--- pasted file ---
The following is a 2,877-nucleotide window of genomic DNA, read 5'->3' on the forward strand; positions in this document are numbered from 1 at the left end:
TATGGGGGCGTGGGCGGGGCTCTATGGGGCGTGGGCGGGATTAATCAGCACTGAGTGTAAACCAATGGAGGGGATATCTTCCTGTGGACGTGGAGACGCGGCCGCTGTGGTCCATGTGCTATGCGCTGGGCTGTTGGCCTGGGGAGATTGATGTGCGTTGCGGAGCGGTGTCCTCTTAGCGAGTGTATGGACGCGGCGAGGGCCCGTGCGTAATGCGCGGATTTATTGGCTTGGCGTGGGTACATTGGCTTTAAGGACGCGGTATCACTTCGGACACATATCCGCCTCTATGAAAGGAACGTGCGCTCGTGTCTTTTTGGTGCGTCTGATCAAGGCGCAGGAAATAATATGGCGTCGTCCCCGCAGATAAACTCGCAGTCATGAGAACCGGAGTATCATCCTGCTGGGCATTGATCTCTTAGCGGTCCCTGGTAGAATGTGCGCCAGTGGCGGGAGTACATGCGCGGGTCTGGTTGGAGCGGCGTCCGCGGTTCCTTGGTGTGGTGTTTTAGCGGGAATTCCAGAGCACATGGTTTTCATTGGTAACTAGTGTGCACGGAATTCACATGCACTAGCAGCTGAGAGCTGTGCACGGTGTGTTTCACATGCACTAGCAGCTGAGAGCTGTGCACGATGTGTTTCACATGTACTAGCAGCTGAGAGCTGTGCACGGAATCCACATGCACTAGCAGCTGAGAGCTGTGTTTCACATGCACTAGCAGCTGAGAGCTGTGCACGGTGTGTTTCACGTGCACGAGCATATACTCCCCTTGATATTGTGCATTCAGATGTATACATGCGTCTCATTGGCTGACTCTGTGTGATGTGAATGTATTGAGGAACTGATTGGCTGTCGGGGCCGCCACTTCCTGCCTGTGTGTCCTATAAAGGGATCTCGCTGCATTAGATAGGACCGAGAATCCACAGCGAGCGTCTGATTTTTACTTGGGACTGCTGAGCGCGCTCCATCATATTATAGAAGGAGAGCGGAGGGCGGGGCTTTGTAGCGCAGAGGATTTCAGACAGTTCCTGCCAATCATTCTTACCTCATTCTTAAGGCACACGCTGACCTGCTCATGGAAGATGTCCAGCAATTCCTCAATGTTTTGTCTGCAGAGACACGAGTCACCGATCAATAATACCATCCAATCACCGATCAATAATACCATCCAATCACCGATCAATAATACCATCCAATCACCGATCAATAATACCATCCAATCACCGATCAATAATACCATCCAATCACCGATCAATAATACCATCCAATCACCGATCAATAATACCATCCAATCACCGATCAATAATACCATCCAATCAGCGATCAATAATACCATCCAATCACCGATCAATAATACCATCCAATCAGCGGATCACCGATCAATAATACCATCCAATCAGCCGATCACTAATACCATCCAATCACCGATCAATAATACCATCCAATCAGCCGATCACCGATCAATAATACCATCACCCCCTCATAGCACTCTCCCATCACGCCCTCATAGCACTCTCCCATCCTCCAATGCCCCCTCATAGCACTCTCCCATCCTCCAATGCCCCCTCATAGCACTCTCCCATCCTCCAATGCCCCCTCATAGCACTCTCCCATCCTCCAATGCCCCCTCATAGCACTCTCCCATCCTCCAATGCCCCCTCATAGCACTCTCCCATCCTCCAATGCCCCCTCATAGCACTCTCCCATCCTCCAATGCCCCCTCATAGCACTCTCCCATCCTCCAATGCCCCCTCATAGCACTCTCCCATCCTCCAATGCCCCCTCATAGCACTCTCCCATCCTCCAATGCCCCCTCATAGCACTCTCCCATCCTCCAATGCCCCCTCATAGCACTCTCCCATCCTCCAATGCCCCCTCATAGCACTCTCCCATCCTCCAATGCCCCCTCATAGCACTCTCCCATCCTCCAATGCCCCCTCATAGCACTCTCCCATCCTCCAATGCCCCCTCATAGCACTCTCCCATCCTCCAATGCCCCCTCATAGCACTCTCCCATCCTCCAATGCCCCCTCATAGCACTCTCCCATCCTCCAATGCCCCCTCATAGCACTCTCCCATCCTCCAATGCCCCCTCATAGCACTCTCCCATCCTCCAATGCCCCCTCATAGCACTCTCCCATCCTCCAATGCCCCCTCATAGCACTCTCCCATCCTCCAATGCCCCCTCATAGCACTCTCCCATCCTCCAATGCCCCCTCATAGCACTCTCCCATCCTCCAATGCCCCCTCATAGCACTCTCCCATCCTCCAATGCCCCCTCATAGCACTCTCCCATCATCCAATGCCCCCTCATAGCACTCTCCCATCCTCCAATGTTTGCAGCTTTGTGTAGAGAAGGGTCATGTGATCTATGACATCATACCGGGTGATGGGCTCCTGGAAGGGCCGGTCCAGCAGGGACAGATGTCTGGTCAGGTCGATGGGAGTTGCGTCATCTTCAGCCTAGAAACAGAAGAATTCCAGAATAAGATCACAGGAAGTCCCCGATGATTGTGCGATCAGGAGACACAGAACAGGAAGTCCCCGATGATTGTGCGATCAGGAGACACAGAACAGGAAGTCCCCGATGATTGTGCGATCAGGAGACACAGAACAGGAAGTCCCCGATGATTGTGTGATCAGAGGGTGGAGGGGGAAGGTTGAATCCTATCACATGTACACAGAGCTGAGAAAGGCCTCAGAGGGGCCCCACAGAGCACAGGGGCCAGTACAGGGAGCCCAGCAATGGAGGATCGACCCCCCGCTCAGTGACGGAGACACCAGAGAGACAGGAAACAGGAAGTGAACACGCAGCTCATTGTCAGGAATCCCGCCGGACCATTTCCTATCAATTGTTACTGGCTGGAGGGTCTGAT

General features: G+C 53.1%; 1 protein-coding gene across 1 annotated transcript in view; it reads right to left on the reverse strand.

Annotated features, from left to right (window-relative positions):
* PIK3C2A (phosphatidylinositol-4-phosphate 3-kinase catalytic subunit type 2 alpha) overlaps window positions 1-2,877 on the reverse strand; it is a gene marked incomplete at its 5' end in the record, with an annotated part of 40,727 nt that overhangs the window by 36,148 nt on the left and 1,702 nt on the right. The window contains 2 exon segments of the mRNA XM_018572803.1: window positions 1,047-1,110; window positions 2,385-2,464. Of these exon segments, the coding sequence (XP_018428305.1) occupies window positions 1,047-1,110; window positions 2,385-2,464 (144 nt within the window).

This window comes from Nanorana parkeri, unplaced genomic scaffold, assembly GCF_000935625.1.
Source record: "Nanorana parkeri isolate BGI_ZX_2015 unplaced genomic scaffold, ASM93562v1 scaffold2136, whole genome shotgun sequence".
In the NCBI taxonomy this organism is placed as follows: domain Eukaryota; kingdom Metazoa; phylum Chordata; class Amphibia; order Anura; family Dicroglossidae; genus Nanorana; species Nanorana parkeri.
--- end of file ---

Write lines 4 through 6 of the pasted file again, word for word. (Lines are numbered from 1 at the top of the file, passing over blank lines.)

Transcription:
Annotated features, from left to right (window-relative positions):
* PIK3C2A (phosphatidylinositol-4-phosphate 3-kinase catalytic subunit type 2 alpha) overlaps window positions 1-2,877 on the reverse strand; it is a gene marked incomplete at its 5' end in the record, with an annotated part of 40,727 nt that overhangs the window by 36,148 nt on the left and 1,702 nt on the right. The window contains 2 exon segments of the mRNA XM_018572803.1: window positions 1,047-1,110; window positions 2,385-2,464. Of these exon segments, the coding sequence (XP_018428305.1) occupies window positions 1,047-1,110; window positions 2,385-2,464 (144 nt within the window).

This window comes from Nanorana parkeri, unplaced genomic scaffold, assembly GCF_000935625.1.